Targeted Next Generation Sequencing (NGS) offers a way to implement testing of multiple genetic aberrations in diagnostic pathology practice, which is necessary for personalized cancer treatment. However, no standards regarding input material have been defined. This study therefore aimed to determine the effect of the type of input material (e.g. formalin fixed paraffin embedded (FFPE) versus fresh frozen (FF) tissue) on NGS derived results. Moreover, this study aimed to explore a standardized analysis pipeline to support consistent clinical decision-making.
We used the Ion Torrent PGM sequencing platform in combination with the Ion AmpliSeq Cancer Hotspot Panel v2 to sequence frequently mutated regions in 50 cancer related genes, and validated the NGS detected variants in 250 FFPE samples using standard diagnostic assays. Next, 386 tumour samples were sequenced to explore the effect of input material on variant detection variables. For variant calling, Ion Torrent analysis software was supplemented with additional variant annotation and filtering.
Both FFPE and FF tissue could be sequenced reliably with a sensitivity of 99.1%. Validation showed a 98.5% concordance between NGS and conventional sequencing techniques, where NGS provided both the advantage of low input DNA concentration and the detection of low-frequency variants. The reliability of mutation analysis could be further improved with manual inspection of sequence data.
Citation: de Leng WWJ, Gadellaa-van Hooijdonk CG, Barendregt-Smouter FAS, Koudijs MJ, Nijman I, Hinrichs JWJ, et al. (2016) Targeted Next Generation Sequencing as a Reliable Diagnostic Assay for the Detection of Somatic Mutations in Tumours Using Minimal DNA Amounts from Formalin Fixed Paraffin Embedded Material. PLoS ONE 11(2): e0149405. https://doi.org/10.1371/journal.pone.0149405
Editor: Ajay Goel, Baylor University Medical Center, UNITED STATES
Received: August 3, 2015; Accepted: February 1, 2016; Published: February 26, 2016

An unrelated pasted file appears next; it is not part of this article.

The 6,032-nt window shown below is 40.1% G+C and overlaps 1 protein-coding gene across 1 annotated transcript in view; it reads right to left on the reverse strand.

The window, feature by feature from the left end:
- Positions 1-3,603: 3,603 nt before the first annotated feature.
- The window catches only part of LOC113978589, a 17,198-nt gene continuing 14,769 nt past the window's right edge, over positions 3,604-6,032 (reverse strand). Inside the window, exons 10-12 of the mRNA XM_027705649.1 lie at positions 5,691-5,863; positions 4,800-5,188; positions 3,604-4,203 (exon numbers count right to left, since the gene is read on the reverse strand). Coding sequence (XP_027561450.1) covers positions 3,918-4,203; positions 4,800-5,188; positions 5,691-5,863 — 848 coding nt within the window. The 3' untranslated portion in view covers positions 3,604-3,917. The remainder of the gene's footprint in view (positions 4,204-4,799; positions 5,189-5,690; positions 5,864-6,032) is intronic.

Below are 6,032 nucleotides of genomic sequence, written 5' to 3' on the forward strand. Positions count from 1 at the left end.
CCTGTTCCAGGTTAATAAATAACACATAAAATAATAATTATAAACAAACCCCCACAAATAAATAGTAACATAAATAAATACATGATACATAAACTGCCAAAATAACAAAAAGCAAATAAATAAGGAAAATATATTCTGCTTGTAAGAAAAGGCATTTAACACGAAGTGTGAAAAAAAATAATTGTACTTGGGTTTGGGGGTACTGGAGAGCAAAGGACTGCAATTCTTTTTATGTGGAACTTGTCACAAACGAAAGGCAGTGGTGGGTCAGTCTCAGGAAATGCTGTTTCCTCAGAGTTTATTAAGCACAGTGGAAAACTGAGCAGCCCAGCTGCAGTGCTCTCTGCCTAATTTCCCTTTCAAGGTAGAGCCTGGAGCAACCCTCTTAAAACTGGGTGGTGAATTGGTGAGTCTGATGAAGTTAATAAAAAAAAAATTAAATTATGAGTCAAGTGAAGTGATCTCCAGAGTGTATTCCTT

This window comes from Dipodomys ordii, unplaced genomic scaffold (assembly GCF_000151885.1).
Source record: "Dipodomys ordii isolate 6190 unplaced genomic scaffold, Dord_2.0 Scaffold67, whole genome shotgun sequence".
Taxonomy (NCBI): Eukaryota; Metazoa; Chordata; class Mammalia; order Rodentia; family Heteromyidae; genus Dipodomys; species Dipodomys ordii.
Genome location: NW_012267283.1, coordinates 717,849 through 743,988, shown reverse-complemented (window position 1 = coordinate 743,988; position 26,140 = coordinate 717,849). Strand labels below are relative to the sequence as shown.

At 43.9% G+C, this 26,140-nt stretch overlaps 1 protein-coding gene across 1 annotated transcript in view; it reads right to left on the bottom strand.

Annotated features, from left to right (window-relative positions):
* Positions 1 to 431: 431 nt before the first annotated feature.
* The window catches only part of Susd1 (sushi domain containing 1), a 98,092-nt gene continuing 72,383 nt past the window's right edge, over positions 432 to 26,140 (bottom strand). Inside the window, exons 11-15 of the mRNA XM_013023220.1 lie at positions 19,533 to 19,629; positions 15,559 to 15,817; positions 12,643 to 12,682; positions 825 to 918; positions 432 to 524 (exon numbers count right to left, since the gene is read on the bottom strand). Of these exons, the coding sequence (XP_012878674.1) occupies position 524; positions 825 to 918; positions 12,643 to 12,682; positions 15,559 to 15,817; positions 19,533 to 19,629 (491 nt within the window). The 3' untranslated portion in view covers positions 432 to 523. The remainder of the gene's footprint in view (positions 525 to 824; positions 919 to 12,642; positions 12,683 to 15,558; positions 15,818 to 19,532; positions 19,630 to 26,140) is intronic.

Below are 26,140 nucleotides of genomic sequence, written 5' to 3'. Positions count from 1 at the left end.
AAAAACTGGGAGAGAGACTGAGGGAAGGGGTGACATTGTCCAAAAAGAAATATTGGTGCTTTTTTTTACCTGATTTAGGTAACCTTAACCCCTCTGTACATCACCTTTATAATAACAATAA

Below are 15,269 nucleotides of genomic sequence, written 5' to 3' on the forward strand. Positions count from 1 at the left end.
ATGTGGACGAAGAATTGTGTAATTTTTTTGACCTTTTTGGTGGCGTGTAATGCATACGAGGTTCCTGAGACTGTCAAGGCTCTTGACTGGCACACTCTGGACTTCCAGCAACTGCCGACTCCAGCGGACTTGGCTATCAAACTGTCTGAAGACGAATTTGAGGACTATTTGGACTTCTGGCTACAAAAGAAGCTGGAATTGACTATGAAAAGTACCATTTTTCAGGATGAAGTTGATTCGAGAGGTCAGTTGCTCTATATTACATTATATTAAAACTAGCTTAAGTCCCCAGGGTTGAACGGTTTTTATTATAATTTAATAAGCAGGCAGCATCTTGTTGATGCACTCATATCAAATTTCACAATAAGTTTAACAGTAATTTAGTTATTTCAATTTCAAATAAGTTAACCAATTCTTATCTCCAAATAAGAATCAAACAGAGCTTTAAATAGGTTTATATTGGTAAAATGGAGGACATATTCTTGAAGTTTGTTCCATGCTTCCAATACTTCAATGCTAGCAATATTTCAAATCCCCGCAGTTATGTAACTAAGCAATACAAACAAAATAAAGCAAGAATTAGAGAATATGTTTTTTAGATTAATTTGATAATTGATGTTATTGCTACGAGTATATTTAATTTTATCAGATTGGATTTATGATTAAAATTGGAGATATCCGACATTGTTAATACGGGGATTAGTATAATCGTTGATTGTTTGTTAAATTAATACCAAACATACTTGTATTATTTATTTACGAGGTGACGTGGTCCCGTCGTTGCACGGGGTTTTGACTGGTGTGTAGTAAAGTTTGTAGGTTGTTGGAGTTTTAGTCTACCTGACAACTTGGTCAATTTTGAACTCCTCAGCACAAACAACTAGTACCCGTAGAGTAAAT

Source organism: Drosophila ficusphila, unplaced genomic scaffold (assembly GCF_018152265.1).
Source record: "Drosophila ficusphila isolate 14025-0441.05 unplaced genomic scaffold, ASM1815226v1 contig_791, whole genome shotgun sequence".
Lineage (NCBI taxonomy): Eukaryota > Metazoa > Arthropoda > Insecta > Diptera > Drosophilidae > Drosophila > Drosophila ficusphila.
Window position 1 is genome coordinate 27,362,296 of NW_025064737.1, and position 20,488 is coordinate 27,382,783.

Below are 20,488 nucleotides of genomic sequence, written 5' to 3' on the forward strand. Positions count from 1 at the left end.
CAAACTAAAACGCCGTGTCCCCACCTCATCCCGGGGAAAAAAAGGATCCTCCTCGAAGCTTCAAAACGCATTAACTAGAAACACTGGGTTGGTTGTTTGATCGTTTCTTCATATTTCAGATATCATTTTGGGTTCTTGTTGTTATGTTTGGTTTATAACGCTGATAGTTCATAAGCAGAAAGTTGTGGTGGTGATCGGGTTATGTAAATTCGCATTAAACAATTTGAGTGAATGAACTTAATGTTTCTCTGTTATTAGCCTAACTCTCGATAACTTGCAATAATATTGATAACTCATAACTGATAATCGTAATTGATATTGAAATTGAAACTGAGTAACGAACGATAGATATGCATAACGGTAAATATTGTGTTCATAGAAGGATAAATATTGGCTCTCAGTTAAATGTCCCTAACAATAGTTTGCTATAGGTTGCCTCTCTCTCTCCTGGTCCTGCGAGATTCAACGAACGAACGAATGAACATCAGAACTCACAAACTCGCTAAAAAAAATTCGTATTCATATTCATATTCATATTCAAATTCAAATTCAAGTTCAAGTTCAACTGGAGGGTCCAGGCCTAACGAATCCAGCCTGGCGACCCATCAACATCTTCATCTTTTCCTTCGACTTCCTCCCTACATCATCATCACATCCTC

Copyright: © 2016 de Leng et al. This is an open access article distributed under the terms of the Creative Commons Attribution License, which permits unrestricted use, distribution, and reproduction in any medium, provided the original author and source are credited.
Data Availability: All sequencing data described in this manuscript can be found in the European Nucleotide Archive (ENA).Validation set accession number is: PRJEB11579 (http://www.ebi.ac.uk/ena/data/view/PRJEB11579). Test set accession number is: PRJEB11475 (http://www.ebi.ac.uk/ena/data/view/PRJEB11475).
Funding: Funded by Barcode for Life (www.barcodeforlife.nl) and Stichting NutsOhra (www.fondsnutsohra.nl). These funders only contributed financially for benchfee, but did not have any additional role in the study design, data collection and analysis, decision to publish, or preparation of the manuscript. Amgen provided support in the form of salaries for RL, but did not have any additional role in the study design, data collection and analysis, decision to publish, or preparation of the manuscript.
Competing interests: RL is employed by and owns stock in Amgen Inc. The other authors declare no conflicts of interest. This does not alter the authors' adherence to PLOS ONE policies on sharing data and materials.
Sequencing the first human genome in 2008 using massive parallel sequencing was suggested to be the first step in personalized medicine. For clinical decision-making, obtaining genetic information on the entire genome is less suitable due to the high costs, long turnaround time (TAT) and the vast amount of genetic variants with unknown clinical implications. Therefore, simultaneous sequencing of multiple targetable cancer associated genes is gaining popularity. Benchtop Next Generation Sequencing (NGS) platforms and accompanying gene panels are therefore more suitable for routine diagnostics. These platforms provide a cost- and time efficient alternative to classical sequencing techniques like Sanger sequencing.[2, 3] However, sufficiently powered studies providing evidence that NGS is reliable enough to be used in a diagnostic workflow are lacking.
In the routine clinical workup of cancer patients, NGS based techniques need to meet several criteria. The turnaround time between tissue collection and interpretation of sequencing should be short, the NGS platform should be able to handle limited amounts of input material from several sources including formalin fixed paraffin embedded (FFPE) material, sequencing must be deep enough to detect low frequency mutations which may predict therapy resistance.